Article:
Projects per year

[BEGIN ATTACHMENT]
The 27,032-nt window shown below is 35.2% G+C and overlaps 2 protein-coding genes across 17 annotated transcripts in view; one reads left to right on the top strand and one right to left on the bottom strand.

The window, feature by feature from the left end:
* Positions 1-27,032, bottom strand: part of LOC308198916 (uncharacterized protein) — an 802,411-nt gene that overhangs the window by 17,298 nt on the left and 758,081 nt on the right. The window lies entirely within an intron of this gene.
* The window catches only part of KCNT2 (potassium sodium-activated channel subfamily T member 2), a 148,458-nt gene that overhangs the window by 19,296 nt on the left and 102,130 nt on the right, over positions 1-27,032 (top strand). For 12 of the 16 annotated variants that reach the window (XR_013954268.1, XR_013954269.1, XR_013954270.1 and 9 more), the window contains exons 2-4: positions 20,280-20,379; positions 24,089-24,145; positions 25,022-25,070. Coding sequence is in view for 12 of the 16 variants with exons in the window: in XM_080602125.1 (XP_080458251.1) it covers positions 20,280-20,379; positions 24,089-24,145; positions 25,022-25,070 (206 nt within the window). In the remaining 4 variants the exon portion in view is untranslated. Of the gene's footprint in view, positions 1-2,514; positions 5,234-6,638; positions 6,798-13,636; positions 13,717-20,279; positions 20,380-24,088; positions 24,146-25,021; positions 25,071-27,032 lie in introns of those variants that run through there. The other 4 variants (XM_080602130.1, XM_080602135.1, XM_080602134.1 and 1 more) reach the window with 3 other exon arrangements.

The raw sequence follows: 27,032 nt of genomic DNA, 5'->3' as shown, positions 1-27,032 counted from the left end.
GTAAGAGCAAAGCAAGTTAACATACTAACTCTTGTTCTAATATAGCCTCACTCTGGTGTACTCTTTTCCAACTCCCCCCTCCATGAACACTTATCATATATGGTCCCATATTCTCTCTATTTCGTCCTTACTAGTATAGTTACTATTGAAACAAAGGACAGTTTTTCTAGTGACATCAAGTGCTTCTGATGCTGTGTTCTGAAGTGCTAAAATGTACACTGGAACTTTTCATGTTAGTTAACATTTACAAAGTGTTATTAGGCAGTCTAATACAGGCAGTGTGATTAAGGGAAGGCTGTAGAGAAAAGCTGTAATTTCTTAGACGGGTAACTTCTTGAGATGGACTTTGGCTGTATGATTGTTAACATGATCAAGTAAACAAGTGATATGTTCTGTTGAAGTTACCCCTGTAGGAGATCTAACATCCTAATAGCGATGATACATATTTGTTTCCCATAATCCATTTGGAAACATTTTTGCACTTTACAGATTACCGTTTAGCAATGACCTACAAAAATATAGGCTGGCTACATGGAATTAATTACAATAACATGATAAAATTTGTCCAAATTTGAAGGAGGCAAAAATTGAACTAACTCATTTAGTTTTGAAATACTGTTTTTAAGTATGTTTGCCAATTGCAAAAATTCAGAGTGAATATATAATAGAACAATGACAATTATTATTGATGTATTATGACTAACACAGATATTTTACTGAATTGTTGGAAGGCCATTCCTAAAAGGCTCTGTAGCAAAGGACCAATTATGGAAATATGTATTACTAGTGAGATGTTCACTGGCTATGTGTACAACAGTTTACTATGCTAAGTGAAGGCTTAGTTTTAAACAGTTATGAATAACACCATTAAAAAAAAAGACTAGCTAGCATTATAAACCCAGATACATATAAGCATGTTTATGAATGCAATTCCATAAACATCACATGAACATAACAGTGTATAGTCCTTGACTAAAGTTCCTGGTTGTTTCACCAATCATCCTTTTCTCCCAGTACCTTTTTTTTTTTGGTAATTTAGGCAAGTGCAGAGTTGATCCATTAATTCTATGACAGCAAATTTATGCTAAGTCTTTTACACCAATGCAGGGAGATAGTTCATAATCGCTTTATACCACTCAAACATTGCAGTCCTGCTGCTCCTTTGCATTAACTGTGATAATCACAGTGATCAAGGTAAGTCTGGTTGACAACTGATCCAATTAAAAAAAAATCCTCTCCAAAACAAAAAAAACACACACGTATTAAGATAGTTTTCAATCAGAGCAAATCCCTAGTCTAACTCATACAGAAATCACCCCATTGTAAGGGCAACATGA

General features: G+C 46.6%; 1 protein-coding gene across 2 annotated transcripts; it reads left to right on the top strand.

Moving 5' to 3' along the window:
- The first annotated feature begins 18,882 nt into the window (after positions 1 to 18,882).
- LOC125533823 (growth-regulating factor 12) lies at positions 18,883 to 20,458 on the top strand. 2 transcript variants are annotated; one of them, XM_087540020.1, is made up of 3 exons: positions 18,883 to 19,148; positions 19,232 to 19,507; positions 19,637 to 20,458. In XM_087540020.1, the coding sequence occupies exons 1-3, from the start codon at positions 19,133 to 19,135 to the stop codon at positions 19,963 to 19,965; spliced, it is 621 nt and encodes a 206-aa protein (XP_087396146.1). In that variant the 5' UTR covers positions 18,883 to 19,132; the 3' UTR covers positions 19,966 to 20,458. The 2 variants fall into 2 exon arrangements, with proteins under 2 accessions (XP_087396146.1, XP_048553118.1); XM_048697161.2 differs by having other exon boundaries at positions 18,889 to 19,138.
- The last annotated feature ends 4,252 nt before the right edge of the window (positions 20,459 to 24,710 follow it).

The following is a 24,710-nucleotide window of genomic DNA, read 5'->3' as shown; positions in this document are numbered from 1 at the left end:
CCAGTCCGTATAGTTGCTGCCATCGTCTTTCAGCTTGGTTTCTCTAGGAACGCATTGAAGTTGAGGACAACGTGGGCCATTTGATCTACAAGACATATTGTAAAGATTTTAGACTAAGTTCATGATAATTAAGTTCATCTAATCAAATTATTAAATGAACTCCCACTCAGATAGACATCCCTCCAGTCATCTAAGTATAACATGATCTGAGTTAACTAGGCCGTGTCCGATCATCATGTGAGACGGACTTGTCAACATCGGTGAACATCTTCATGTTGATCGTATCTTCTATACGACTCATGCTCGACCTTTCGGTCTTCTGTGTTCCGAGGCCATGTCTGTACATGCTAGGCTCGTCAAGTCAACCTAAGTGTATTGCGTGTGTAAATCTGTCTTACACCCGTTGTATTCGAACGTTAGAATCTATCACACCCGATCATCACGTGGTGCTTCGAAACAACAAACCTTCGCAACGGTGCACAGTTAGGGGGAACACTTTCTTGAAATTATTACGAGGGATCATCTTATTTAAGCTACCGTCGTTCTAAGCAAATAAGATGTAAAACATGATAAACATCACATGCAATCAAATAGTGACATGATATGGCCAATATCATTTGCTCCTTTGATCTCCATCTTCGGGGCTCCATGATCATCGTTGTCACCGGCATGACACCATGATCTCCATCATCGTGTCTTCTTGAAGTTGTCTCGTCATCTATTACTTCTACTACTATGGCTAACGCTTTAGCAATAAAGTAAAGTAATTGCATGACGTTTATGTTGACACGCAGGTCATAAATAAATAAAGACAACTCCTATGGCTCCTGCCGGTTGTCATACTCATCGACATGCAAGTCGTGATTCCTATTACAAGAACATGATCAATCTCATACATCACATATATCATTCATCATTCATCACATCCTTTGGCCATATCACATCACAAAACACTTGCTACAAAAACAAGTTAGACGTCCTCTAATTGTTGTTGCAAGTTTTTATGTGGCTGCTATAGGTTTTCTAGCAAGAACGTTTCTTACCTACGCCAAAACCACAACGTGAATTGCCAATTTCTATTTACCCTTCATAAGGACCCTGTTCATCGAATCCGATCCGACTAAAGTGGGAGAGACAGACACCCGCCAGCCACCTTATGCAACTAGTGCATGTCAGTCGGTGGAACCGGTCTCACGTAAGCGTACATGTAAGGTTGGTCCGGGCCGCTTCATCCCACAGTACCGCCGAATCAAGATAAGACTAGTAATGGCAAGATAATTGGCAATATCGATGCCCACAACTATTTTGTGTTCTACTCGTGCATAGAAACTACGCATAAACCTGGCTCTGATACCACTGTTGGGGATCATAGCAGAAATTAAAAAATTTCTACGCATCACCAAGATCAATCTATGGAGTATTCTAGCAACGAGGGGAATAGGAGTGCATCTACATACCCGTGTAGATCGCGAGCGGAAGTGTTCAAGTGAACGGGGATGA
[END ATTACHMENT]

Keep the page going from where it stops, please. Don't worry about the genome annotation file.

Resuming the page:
Background and Objectives: Vitamin D plays an important role in bone and muscle function, and cell prolifera-tion. The impact of chemotherapy and associated behavioural changes such as fatigue and sun avoidance on vit-amin D (25(OH) D) is unknown. This study aims to evaluate variations in serum vitamin D during chemotherapy and the predictive value of latitude, season and pre-existing vitamin D deficiency. Methods and Study Design: A 12-week prospective cohort study was conducted in chemotherapy-naïve patients in two Australian locations with different sun exposure. Vitamin D deficiency was defined as ≤ 25 nmol/L and insufficiency 26-50 nmol/L 25(OH) D. Demographics, chemotherapy regimen, nutritional status, sun exposure, geographic location, and sea-son were collected at baseline, 6 and 12 weeks after commencing chemotherapy. Results: Eighty-five patients (μ55.3±13.4 years of age; 49% female) were recruited, 96% Caucasian. Fifty-four patients were treated with cura-tive intent (mostly for breast [n=29] or colorectal [n=12] cancers). At baseline, 10 patients were vitamin D defi-cient and 33 were insufficient. Mean serum 25(OH) D (nmol/L) was higher at latitude -27.5o (Brisbane) than lati-tude -34.9o (Adelaide) (μ61.9±22.1 vs μ42.2±19.2, p < 0.001) and varied according to season (spring: μ46.9±20.3, summer: μ50.8±18.2, autumn: μ76.4±25.2, winter: μ36.5±15.7, p < 0.001). Serum 25(OH) D decreased with chemotherapy (baseline: μ49.2±22.3, 6-weeks: μ40.9±19.0, 12-weeks: μ45.9±19.7, p=0.05), with a significant and more rapid decline in winter and autumn (p=0.03). Conclusions: Chemotherapy is associated with a decrease in serum vitamin D, particularly during winter and autumn. Investigations into the underlying mechanism and as-sociated potential outcomes with this decrease requires further investigation.